Author: Justin Gage
We are ready to publish our first visualization! This is a preliminary or “beta” version mapping Finnish property ownership on Sugar Island in 1938.
Most land records from the 19th and early 20th centuries are not particularly detailed. If the land is west of Ohio, it was surveyed in accordance with the Northwest Ordinance of 1787, divided into squares inside of squares inside of squares. Take a look out the window the next time you are flying over the American West and you will see these multi-colored squares, neatly apportioned by surveyors. On the records of these western plots, a description of its location gives you the township, section, quarter section (and half-quarter section and quarter-quarter section), an effective locator in a pre-GPS world, but there is not usually a description of what is on that plot – the buildings, the crops, or the background of its owner.
Fortunately, governments sometimes make an effort to collect more information about the land they govern. In the case of Sugar Island, Michigan, properties were given a detailed survey in 1938 as part of a state Rural Property Inventory
. During the Great Depression, the Work Progress Administration
(a massive New Deal federal program) in cooperation with the Michigan State Tax Commission conducted the project, employing two thousand surveyors, appraisers, and engineers. The Michigan State Tax Commission realized that they did not have much data on the rural property in the state, potentially leaving tax revenue unassessed. Officials thought they could collect the data they needed while providing work for some of the many unemployed Michiganders.
The project was massive, there were over 1200 townships to be surveyed (townships are 36 square miles or 23,040 acres), and it took several years (1935-1942) to complete. Surveyors noted the buildings on properties (giving details on their size in square feet, the year they were built, the type, the type of exterior and interior materials, their condition, even a drawing of the floor plan and more), what crops were being grown, what trees were growing and if they were being harvesting, what the land looked like (swamps, lakes, ridges, etc), and if the property had fences, silos, barns, access to roads and communication, or even a school district. There are 828 properties included in the inventory of the Sugar Island Township (in Chippewa County), which is the focus of our study. Each property is detailed on the front and back of an 8×10 inch sheet.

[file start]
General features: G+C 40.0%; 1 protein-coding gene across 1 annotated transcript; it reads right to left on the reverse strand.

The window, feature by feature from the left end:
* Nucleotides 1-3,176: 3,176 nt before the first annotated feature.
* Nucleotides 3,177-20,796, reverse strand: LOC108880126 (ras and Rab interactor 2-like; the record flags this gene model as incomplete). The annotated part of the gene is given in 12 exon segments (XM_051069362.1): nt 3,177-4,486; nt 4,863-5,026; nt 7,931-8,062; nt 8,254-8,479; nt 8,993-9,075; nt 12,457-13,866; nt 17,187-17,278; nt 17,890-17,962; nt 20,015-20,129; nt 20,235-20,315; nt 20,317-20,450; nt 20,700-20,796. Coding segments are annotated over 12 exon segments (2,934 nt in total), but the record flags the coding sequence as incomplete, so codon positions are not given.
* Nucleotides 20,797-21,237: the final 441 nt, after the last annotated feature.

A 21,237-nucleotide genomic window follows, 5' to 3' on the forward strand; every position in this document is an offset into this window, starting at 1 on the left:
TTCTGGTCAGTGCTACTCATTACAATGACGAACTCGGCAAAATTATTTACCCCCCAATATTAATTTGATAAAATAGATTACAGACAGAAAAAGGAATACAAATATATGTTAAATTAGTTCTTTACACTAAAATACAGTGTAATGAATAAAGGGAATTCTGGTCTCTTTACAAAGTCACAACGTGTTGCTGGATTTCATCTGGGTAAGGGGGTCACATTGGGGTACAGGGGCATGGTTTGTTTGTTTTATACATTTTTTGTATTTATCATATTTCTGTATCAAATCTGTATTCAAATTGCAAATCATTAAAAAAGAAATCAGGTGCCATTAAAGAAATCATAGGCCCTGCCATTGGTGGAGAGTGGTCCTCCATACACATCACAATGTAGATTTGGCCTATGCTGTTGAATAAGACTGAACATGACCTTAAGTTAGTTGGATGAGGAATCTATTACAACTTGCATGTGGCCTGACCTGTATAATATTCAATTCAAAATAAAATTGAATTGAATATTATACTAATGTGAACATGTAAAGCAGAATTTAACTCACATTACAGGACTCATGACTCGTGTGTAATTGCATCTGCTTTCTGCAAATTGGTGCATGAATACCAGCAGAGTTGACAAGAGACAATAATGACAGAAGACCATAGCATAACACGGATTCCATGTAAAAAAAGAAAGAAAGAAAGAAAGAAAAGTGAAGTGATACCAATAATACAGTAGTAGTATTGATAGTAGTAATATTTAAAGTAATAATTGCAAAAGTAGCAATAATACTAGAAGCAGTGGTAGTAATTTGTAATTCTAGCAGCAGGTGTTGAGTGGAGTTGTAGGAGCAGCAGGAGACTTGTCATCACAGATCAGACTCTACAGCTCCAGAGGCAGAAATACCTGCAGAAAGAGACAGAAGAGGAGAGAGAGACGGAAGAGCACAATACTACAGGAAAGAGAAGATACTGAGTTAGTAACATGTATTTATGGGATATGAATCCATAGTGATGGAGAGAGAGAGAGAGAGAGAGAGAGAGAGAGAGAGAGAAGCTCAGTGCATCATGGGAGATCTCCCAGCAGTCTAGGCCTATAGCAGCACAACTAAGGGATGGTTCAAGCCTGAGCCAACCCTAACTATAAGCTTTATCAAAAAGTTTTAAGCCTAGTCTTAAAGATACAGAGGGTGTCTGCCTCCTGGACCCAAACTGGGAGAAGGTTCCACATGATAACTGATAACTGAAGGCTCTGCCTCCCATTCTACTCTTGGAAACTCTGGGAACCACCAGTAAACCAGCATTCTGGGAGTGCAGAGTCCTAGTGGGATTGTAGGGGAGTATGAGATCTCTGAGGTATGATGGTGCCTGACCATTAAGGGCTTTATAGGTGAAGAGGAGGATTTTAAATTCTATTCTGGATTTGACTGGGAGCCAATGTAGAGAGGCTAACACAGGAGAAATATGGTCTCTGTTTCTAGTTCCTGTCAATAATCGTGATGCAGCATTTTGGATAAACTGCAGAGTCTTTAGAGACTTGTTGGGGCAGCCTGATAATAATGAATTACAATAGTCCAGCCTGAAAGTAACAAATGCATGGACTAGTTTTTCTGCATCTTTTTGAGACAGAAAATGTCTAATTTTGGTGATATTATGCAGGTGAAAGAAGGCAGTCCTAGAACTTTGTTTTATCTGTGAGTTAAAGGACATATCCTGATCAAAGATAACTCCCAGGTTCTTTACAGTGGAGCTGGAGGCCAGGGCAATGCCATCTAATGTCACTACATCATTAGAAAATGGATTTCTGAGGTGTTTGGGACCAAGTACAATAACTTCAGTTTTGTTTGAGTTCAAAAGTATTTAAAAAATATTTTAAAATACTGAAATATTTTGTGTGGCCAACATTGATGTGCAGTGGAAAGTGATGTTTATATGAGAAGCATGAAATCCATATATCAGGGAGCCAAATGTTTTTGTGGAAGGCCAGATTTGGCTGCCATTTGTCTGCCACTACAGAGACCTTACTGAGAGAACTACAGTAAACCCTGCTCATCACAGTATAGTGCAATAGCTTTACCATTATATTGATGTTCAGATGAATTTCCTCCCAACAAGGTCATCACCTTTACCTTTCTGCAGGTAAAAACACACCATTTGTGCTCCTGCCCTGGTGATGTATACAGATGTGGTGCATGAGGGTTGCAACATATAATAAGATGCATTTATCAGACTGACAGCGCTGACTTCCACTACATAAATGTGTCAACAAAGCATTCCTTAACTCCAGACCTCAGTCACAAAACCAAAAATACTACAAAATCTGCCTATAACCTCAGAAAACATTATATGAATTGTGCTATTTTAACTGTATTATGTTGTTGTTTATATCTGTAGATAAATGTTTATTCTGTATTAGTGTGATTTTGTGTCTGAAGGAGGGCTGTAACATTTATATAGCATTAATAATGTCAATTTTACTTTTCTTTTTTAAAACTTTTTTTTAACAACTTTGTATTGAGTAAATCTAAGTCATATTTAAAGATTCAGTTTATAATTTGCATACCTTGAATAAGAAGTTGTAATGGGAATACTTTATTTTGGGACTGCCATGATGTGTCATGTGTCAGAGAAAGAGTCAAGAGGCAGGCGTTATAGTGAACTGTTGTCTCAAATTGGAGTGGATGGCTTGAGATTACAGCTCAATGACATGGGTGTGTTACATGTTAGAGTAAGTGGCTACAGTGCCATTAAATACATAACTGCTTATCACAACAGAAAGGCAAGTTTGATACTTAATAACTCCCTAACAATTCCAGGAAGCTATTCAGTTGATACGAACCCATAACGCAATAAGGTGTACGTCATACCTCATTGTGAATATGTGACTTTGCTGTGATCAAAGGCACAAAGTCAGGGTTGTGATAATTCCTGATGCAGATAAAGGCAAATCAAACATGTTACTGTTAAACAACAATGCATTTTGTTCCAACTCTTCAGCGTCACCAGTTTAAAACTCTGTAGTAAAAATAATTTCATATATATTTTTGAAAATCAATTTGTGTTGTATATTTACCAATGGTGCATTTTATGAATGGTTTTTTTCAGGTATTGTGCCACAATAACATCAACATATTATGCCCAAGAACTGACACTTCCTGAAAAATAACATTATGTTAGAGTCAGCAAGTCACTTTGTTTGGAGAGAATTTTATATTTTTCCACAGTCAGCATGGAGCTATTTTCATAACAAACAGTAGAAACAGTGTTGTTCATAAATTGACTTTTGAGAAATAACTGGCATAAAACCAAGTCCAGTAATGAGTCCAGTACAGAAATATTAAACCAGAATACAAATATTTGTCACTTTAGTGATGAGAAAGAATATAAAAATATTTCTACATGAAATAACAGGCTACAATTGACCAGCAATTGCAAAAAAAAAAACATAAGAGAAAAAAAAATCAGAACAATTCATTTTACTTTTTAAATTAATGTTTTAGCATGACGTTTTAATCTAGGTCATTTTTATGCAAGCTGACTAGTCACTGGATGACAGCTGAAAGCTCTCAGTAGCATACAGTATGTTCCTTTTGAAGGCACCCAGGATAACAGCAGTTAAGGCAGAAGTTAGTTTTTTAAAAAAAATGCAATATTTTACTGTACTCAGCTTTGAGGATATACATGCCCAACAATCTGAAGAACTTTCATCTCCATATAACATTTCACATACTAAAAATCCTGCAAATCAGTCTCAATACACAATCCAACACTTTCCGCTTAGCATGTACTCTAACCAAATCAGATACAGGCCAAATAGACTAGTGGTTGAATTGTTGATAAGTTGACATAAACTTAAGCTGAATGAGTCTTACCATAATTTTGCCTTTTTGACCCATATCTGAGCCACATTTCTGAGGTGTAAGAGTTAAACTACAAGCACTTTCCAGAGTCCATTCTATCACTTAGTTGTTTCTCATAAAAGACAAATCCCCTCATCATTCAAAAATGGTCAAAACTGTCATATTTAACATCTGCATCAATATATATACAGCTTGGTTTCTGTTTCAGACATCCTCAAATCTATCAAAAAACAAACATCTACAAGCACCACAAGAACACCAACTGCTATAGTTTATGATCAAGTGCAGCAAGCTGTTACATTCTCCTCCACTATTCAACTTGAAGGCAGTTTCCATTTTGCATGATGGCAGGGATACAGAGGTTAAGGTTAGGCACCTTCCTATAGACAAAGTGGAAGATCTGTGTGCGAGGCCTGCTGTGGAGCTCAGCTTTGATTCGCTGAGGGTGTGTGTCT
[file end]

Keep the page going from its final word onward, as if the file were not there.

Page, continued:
The Michigan State Archives
in Lansing holds the Rural Property Inventories of 58 Michigan counties, but some of those are incomplete and there are 25 counties that are unaccounted for. The Archives does not hold a copy of Chippewa County’s Sugar Island Township. Fortunately, the giant 1700-page, two-volume inventory was recently found by a Sugar Island Township official buried in storage along with other old township records. Those records, which still belong to the Sugar Island Township, were made available to the Sugar Island History Preservation Society, and are stored at the Chippewa County Historical Society
. They were graciously made available to the HUMANA Project.
All of information recorded by the Rural Property Inventory is useful for our project, especially the details about where individuals were living in 1938 and what they were doing on their land. With the inventory alone, however, it is impossible to visualize where the properties were in relation to one another. I used a spreadsheet and mapping software called Tableau
to make easy to see where the Sugar Islanders lived and how big their plots of land were, including the ability to filter certain information about each plot. Our map can show only the plots owned by Finnish-born residents, for instance, or which landowners were listed as Native American or white.
Land records and digital mapping can tell us a lot about human migration and about the social networks in a community. Patterns of settlement, community development, and land use become more apparent. The HUMANA Project is working to learn more about how Sugar Island properties evolved, to whom were they were bought and sold, how Finnish landownership increased, how Native American landownership declined, and how families, companies, and governments used their lands over time.
We hope you spend some time with our preliminary map below. Click on the different filters on the right to see if any patterns emerge! Let us know in the comments below.